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# concur-cours

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Lectures on Determinacy and Synchrony2008-2009MPRI C-2-3- Concurrence - Lectures 9-12Roberto AmadioUniversite Paris Diderot (Paris 7)Laboratoire Preuves, Programmes et Systemes1Programme of these lecturesWe will cover the notions of: Determinacy, Con uence, and Linearity. Synchrony and Time.In the framework of process calculi (speci cally, CCS, -calculus,and variations thereof).2Determinacy3What is a deterministic system?In automata theory, one can consider various de nitions. Forinstance, look at nite automata :Def 1 There is no word w that admits two computation paths inthe graph such that one leads to an accepting state and theother to a non-accepting state.Def 2 Each reachable con guration admits at most one successor.Def 3 For each state: either there is exactly one outgoing transition labelled with, or all outgoing transitions are labelled with distinct symbolsof the input alphabet.Thus one can go from ‘extensional’ conditions (intuitive but hardto verify) to ‘syntactic’ conditions (veri able but not as general).4Why did we allow non-determinism?Race conditions Two clients request the same service.a (a.P |a.P |a)1 2General speci cation and portability We do not want tocommit on a particular behaviour. For instance, considera,b (.a.b.c | a.b.d | b)Depending on the compilation, the design of the virtualmachine, the processors timing,... we might always run drather than c (or the other way around).5Why is determinism ...

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##### Formal sciences

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Lectures on Determinacy and Synchrony
2008-2009
MPRI C-2-3- Concurrence - Lectures 9-12
Universite Paris Diderot (Paris 7)
Laboratoire Preuves, Programmes et Systemes
1Programme of these lectures
We will cover the notions of:
Determinacy, Con uence, and Linearity.
Synchrony and Time.
In the framework of process calculi (speci cally, CCS, -calculus,
and variations thereof).
2Determinacy
3What is a deterministic system?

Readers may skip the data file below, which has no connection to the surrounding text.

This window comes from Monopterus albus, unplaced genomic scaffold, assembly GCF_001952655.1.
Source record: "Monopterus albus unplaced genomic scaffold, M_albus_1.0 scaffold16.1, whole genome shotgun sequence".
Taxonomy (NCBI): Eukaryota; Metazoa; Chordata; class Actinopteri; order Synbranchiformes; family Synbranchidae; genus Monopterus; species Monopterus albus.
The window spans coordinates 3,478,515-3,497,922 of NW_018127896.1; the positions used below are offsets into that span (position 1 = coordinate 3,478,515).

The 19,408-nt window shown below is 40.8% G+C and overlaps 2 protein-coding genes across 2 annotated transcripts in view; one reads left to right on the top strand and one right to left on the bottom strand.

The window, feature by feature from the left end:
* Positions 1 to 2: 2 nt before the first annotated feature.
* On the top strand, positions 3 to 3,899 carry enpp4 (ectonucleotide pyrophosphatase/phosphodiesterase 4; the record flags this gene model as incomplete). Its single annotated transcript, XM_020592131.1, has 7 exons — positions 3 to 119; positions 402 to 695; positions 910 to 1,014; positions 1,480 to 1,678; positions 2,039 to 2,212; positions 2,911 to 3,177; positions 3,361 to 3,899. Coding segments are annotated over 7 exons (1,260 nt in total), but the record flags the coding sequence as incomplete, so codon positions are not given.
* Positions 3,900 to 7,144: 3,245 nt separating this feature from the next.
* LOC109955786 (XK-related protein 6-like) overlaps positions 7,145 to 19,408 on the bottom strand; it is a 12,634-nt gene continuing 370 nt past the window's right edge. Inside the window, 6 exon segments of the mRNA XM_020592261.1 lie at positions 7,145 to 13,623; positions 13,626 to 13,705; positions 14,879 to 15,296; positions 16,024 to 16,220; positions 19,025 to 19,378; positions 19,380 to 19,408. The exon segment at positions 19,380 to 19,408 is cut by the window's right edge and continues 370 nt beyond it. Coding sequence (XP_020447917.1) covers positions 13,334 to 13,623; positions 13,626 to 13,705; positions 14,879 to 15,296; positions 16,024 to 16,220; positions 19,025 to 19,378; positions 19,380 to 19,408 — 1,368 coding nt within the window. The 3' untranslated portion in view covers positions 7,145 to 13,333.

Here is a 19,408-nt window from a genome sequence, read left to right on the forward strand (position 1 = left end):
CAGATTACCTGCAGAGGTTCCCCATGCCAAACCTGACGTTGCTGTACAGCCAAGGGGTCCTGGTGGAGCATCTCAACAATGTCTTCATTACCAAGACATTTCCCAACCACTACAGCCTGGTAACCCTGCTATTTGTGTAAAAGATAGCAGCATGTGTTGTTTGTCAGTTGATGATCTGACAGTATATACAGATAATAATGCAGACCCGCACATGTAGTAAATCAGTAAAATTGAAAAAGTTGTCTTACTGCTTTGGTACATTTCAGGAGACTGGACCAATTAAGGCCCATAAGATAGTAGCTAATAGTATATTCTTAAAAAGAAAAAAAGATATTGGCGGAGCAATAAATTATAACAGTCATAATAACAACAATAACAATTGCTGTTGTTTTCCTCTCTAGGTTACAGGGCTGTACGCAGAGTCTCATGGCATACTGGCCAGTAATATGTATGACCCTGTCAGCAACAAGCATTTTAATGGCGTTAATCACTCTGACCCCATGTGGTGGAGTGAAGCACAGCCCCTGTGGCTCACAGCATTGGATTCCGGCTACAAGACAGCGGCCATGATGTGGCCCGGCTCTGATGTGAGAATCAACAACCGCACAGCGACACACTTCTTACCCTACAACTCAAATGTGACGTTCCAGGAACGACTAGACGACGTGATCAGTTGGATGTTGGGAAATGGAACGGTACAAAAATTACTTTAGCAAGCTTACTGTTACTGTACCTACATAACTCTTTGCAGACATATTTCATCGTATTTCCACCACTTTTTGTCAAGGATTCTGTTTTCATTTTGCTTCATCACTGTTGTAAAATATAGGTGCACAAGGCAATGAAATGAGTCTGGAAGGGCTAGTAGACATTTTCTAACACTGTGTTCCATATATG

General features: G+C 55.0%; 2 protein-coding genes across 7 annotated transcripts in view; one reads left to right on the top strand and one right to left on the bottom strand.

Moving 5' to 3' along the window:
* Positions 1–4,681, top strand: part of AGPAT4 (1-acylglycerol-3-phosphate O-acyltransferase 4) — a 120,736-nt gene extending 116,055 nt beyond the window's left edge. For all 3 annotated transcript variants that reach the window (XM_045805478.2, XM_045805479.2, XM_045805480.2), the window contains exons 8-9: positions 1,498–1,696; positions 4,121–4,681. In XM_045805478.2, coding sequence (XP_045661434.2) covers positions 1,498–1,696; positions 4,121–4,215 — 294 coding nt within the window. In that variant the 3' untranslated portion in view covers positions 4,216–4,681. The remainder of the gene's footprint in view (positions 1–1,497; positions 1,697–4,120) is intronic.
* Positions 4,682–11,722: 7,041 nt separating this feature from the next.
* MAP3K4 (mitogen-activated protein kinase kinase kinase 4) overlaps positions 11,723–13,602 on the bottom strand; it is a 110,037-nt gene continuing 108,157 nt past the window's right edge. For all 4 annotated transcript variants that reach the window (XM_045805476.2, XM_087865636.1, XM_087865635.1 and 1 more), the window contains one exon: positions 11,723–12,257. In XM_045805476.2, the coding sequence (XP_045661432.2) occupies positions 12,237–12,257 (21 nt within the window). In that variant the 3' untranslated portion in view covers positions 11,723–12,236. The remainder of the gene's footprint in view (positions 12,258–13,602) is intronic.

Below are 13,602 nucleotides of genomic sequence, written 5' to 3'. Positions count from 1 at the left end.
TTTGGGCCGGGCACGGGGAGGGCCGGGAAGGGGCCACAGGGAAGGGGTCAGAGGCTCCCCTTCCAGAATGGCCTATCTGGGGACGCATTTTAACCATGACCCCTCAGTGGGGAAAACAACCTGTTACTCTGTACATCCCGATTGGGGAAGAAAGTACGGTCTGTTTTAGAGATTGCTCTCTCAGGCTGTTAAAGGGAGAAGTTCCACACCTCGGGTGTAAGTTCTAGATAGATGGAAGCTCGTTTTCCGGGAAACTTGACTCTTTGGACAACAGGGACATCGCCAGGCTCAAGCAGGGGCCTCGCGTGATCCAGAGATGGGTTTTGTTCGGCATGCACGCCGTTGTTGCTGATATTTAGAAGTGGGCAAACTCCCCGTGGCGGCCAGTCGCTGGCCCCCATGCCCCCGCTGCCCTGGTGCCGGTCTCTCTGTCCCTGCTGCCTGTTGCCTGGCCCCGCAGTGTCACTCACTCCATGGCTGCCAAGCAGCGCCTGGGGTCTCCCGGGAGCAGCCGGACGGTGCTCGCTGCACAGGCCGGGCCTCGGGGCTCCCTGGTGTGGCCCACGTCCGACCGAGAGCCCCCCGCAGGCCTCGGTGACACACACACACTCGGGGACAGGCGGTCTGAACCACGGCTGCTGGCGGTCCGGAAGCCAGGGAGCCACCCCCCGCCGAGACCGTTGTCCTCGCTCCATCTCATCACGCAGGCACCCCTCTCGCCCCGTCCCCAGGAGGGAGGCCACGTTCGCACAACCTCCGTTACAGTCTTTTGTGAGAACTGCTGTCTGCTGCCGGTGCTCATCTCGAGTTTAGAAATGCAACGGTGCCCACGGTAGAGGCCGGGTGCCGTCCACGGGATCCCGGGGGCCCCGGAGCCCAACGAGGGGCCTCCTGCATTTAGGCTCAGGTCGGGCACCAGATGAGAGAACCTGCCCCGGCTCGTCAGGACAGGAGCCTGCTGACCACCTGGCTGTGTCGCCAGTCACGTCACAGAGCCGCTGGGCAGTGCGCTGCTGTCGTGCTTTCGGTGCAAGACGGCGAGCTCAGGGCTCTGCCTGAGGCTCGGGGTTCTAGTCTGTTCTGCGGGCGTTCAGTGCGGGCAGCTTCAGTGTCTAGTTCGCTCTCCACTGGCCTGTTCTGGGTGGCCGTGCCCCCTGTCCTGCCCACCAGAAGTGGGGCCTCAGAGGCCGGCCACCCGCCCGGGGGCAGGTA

In automata theory, one can consider various de nitions. For
instance, look at nite automata :
Def 1 There is no word w that admits two computation paths in
the graph such that one leads to an accepting state and the
other to a non-accepting state.
Def 2 Each reachable con guration admits at most one successor.
Def 3 For each state:
either there is exactly one outgoing transition labelled with
,
or all outgoing transitions are labelled with distinct symbols
of the input alphabet.
Thus one can go from ‘extensional’ conditions (intuitive but hard
to verify) to ‘syntactic’ conditions (veri able but not as general).
4Why did we allow non-determinism?
Race conditions Two clients request the same service.
a (a.P |a.P |a)1 2
General speci cation and portability We do not want to
commit on a particular behaviour. For instance, consider
a,b (.a.b.c | a.b.d | b)
Depending on the compilation, the design of the virtual
machine, the processors timing,... we might always run d
rather than c (or the other way around).
5Why is determinism desirable?
Easier to test and debug.
Easier to prove correct.
NB Often the implementation seems ‘deterministic’ because:
either the program is inherently deterministic,
or the scheduler determinizes the program’s behaviour.
However this kind of determinism is not portable.
6Towards a de nition of determinacy
0 If P and P are ‘equivalent’ then one is determinate if and only
if the other is.
If we run an ‘experiment’ twice we always get the same ‘result’.
If P is determinate and we run an experiment then the residual
of P after the experiment should still be determinate.
7 For the time being, we will place ourselves in the context of a
simple model such as CCS.
We take equivalent to mean weak bisimilar.
We take experiment to be a nite sequence of labelled
transitions.
8A formal de nition of determinacy
Denote withL the set of visible actions and co-actions with
0generic elements ‘,‘,...
Denote with Act =L∪{} the set of actions, with generic
elements ,